The same holds true for the sickness inside James Holmes, the alleged shooter. As of this writing, we’re no closer to understanding what drove him to act as he did. We don’t know what form of mental illness got him in its grip and refused to let go. We’ll never know whether therapy or even a measure of sympathy could have prevented his actions. We can (and should) have a serious discussion about mental health care, and whether mental or emotional issues should be part of the background check run on those who buy guns.
But policy discussions, however necessary, take time, and the issues at hand are ultimately decided in arenas removed from our everyday lives. So what can we do?
We can’t go back and stop Holmes from committing such a heinous act. But we can exert some control over the way we treat others, and ourselves.
So many of our daily interactions are driven by our fight-or-flight reflexes that we barely even register the effects of our behavior. The smallest, most insignificant encounter becomes part of a protracted us-vs.-them struggle. We honk our horns at drivers who take an extra couple of seconds to hit the gas when the light turns green. We hurl insults at those who subscribe to different political beliefs. We castigate strangers who had the audacity to be born with a different skin color. We question the morality of those whose unpardonable “sin” is to fall in love with someone of the “wrong” gender.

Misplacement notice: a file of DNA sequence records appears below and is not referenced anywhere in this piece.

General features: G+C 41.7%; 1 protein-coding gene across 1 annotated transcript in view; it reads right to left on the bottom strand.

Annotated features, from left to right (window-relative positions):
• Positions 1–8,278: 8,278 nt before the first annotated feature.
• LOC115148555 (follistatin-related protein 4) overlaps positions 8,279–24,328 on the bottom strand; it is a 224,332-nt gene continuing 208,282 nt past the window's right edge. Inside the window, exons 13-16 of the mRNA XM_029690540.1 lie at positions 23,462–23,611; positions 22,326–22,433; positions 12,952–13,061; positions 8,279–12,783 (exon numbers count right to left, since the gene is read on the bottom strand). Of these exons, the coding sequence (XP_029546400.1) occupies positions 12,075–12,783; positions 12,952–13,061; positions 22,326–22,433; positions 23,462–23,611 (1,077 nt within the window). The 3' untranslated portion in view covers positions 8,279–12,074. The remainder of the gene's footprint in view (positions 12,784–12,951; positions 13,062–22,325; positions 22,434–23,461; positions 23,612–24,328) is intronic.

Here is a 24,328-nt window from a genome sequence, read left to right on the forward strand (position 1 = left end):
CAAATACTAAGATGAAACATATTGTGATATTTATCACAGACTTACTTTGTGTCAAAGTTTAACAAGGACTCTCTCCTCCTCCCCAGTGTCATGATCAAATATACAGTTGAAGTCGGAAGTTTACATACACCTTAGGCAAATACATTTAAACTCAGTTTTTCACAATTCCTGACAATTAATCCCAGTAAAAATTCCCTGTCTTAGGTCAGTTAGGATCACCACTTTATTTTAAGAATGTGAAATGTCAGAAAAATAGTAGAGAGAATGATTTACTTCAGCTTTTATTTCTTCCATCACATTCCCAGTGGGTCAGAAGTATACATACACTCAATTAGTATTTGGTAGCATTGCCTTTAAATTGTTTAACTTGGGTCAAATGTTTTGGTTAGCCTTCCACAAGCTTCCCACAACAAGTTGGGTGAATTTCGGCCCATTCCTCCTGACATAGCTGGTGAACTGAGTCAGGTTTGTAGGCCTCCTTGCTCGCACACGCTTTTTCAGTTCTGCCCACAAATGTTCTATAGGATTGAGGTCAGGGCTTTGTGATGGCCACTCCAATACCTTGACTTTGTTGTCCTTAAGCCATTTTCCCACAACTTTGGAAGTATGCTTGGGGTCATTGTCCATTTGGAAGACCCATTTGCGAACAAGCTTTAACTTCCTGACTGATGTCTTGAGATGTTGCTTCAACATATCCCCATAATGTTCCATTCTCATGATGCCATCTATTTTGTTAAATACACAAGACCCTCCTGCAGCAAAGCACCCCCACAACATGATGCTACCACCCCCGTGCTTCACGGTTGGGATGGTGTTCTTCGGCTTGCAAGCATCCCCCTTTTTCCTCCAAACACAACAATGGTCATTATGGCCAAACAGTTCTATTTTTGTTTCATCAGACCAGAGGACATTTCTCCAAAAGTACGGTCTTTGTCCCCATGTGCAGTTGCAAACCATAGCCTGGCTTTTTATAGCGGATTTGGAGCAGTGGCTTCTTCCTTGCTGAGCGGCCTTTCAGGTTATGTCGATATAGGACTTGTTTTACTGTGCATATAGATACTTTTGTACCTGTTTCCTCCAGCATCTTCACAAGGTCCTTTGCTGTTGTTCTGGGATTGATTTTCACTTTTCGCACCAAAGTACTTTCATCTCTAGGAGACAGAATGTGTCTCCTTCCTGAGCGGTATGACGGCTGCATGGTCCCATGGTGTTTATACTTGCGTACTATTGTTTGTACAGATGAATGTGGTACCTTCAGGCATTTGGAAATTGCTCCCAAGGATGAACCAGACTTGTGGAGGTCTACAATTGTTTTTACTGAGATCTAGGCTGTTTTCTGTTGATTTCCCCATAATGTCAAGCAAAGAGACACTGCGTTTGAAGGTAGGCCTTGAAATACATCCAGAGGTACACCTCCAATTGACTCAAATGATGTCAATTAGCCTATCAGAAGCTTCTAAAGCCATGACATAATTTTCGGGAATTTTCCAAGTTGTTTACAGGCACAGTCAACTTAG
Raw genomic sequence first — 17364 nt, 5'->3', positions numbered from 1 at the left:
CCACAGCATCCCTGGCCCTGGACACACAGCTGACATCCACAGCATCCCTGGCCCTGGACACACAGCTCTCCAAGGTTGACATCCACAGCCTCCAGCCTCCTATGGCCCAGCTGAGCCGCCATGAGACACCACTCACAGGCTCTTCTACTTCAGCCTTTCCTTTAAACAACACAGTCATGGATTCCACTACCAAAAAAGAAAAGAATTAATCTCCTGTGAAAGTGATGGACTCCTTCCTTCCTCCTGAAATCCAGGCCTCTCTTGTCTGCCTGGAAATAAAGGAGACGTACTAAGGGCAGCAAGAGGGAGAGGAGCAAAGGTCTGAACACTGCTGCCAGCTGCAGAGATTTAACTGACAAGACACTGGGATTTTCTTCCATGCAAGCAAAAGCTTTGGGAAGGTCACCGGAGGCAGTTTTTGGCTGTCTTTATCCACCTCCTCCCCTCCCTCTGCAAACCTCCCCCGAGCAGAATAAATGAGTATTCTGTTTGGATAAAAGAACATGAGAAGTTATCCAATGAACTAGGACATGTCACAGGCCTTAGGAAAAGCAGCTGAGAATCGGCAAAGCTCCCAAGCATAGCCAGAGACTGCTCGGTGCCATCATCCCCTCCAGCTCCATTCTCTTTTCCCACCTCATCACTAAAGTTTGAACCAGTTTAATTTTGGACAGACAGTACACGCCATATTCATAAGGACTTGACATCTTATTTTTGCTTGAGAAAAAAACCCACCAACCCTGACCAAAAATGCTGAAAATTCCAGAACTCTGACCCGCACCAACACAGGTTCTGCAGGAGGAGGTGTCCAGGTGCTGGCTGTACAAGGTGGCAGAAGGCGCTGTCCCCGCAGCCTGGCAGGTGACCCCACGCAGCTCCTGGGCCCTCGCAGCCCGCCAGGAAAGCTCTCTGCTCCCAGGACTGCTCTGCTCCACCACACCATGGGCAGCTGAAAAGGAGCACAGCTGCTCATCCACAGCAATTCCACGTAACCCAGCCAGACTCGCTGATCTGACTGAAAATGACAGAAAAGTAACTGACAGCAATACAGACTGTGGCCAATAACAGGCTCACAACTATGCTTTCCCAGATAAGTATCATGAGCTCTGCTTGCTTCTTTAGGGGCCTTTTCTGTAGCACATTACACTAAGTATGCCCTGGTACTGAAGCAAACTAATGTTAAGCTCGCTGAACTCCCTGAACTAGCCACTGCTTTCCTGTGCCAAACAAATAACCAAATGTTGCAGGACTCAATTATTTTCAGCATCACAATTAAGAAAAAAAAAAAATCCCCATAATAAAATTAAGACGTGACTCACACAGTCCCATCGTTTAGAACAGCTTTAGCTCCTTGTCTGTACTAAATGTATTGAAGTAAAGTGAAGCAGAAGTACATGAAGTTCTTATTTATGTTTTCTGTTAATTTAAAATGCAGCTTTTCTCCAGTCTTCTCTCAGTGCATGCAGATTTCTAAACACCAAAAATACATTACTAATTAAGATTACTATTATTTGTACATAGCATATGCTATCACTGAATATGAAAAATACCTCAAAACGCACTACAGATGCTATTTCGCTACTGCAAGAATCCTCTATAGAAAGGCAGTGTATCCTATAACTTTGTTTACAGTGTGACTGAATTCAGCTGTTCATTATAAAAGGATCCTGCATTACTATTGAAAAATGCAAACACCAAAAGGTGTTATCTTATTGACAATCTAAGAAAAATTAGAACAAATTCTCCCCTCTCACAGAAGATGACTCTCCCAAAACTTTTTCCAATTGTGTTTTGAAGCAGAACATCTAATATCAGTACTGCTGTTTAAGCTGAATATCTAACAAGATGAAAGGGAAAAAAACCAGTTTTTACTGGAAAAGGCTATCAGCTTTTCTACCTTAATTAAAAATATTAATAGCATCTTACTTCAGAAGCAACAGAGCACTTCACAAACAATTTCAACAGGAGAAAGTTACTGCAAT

We latch onto the things that separate us. But we can choose to act differently.
That choice can be as simple as electing not to shout obscenities at the cyclist whose perfectly legal right to occupy the same road as you poses a temporary impediment to your need to speed. We can choose to show empathy and mercy and forgiveness. We can choose to forge more links between human beings, rather than to sever them.
And we can decide to show that same compassion to ourselves. All of us have felt the grip of envy, resentment or hatred like a vise upon our hearts. That behavior can also be changed by conscious choice. Bury a hatchet. Let go of a grudge. Forgive a slight. Make peace with someone who’s wronged you. Or even better, ask for the forgiveness of someone who has reason to believe you have wronged them.
Believe me, I’m acutely aware of how sappy and naïve this must sound. I’ve spent much of my life scoffing at such simplistic creeds as “All you need is love” and bumper-sticker sentiments like “Commit random acts of kindness.” I’m not suggesting we all hold hands and sing “Kumbaya” and all negativity and evil will be banished from the world forever.
But I am saying that somewhere along the way, James Holmes fell victim to a cancer in his soul that convinced him that the lives of others have no worth. Maybe it’s been a part of him since birth, and maybe it’s the culmination of a series of setbacks and frustrations that pushed him over the edge.
Either way, the darkness won out. And the best way I know to honor Holmes’ victims, to give their deaths some small sliver of meaning, is to fight against that darkness, in ourselves and in others. To take a step back instead of forming a fist.
Maybe, in that small way, we can continue to stand united.